Triple Whammy Hitting Property Market, Investment Banker Says
(Beijing) – An investment banker has blamed the recent slowdown in China's property market on the triple whammy of a graying population, high prices and oversupply – and he says urbanization won't ride to the rescue.
The comments by Ha Jiming, Goldman Sachs vice chairman for China, come amid debate over whether the property market has reached a tipping point after years of soaring prices.
Over the past several months, both the area sold and the value of commercial properties, including homes, offices and retail space, has fallen from last year. The National Statistics Bureau says that during the first four months of the year the area sold fell 6.9 percent compared to the same period last year. The value of transactions slipped 7.8 percent.
This is prompting local governments to act. As of May 16, seven cities have adjusted policies to boost property market, the latest being Yangzhou in the eastern province of Jiangsu. The cities have either loosened controls on loans or eased purchase policies adopted in recent years to rein in prices. Many research institutes predict that local governments around the country will enact policies to boost their property markets.
But Ha says such measures will have a limited effect for a range of reasons, and the first had to do with an aging population. In the 1950s and 1960s, the country's fertility rate was as high as 3 percent, then it started to fall in the late 1970s as the one-child policy went into effect.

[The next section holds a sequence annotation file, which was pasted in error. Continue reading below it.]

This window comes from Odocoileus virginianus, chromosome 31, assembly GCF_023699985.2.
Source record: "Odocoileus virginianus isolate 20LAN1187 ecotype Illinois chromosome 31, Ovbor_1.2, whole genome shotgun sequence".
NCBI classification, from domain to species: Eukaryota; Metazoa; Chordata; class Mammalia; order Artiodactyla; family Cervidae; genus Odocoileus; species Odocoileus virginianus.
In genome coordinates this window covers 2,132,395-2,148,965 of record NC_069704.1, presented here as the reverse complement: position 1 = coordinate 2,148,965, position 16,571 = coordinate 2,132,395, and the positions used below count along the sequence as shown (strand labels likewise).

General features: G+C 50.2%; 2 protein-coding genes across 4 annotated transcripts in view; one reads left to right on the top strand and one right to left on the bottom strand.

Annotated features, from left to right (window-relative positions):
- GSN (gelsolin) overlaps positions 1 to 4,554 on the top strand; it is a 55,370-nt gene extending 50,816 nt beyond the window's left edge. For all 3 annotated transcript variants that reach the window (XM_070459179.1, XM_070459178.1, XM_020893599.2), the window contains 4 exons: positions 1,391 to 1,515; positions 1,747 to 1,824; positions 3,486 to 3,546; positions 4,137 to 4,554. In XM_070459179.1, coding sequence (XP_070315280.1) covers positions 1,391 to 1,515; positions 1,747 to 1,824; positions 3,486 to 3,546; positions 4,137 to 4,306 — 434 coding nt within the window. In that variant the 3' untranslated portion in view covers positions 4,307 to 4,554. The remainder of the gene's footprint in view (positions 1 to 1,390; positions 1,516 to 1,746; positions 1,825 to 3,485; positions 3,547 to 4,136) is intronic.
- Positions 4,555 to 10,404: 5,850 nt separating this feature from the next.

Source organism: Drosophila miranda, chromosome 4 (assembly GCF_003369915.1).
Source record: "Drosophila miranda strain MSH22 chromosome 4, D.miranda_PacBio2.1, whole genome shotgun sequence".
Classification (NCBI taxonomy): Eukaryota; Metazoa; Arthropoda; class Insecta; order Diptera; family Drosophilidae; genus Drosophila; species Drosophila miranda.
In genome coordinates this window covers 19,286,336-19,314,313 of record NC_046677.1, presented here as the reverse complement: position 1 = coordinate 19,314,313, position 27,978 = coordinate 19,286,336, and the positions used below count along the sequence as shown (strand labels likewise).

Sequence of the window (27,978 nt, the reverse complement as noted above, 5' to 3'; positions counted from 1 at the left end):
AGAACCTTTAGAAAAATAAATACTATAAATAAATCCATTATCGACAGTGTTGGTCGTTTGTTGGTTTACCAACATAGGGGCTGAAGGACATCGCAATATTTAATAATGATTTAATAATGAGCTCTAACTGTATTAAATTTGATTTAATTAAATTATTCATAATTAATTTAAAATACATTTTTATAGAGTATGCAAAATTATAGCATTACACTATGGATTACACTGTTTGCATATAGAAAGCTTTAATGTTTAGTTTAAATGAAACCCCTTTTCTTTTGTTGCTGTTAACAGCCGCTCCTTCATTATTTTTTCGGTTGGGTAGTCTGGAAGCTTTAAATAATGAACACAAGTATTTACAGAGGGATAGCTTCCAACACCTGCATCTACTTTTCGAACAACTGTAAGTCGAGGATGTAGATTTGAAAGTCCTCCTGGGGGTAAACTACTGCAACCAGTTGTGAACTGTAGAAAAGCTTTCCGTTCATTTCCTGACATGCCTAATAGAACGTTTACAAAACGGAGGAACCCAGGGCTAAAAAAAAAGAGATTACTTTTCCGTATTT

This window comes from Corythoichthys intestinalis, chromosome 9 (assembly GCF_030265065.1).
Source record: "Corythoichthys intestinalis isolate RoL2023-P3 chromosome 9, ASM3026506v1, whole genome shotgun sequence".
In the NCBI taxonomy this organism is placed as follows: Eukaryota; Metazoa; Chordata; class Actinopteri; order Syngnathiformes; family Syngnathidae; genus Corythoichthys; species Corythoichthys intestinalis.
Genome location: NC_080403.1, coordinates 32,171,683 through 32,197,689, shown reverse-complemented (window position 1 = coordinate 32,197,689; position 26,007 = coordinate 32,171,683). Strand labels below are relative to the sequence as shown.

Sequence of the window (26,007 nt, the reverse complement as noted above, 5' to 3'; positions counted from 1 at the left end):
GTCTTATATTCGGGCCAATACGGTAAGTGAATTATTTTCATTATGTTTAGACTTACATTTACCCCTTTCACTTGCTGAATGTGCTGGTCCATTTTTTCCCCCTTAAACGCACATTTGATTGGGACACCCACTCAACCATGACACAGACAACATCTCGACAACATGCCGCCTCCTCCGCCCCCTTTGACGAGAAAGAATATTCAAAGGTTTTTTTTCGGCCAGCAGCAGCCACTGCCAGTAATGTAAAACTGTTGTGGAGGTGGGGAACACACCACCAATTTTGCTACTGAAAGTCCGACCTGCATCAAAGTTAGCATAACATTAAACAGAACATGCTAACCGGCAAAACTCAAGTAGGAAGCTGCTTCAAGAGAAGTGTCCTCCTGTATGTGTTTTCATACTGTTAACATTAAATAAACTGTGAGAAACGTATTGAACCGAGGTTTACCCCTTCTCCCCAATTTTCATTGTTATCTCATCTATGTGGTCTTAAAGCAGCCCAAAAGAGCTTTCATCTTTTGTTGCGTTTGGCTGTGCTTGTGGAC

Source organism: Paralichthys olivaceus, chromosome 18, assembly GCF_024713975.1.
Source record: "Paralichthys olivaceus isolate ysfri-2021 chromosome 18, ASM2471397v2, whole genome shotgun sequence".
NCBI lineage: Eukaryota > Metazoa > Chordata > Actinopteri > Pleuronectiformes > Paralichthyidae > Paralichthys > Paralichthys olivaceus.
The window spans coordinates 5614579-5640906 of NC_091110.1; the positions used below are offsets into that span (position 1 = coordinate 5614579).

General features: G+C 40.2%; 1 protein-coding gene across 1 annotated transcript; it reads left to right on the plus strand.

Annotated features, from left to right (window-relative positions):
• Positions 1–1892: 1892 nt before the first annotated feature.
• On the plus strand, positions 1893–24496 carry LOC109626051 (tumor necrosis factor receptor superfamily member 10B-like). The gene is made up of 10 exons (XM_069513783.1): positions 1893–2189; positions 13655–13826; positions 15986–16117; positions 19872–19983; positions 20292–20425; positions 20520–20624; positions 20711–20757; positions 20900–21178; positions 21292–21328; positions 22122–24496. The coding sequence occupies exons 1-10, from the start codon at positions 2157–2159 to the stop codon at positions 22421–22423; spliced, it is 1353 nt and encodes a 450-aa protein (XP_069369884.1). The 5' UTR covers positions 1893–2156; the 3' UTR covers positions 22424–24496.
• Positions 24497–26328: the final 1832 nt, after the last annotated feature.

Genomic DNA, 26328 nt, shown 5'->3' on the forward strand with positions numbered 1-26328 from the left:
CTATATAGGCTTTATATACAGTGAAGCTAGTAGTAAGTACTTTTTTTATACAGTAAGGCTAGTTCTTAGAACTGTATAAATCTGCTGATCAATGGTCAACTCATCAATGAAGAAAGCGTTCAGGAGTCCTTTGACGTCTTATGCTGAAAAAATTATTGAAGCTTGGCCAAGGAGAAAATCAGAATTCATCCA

Ha said that as the segment of the population born in the 1950s and 1960s retires and the fertility rate declines, demand for housing will fall.
Also, high prices for homes mean most people are having difficulty making a purchase, Ha said. He estimated that in many large and medium-sized cities, average monthly payments on mortgages accounted for up to 78 percent of household income last year, up from 62 percent in 2010.
"Such a high rate is unacceptable for most normal families," Ha said, adding that a more reasonable level was 50 percent.
Finally, the total area of the country's commercial properties under construction was 4.9 billion square meters at the end of last year, Ha said, and this was four times what was needed. And this oversupply will only worsen as population growth slows, he said.
As for suggestions that rapid urbanization will aid the property market, Ha said many migrant workers cannot afford home prices in big cities. "Urbanization can't save China's property market."
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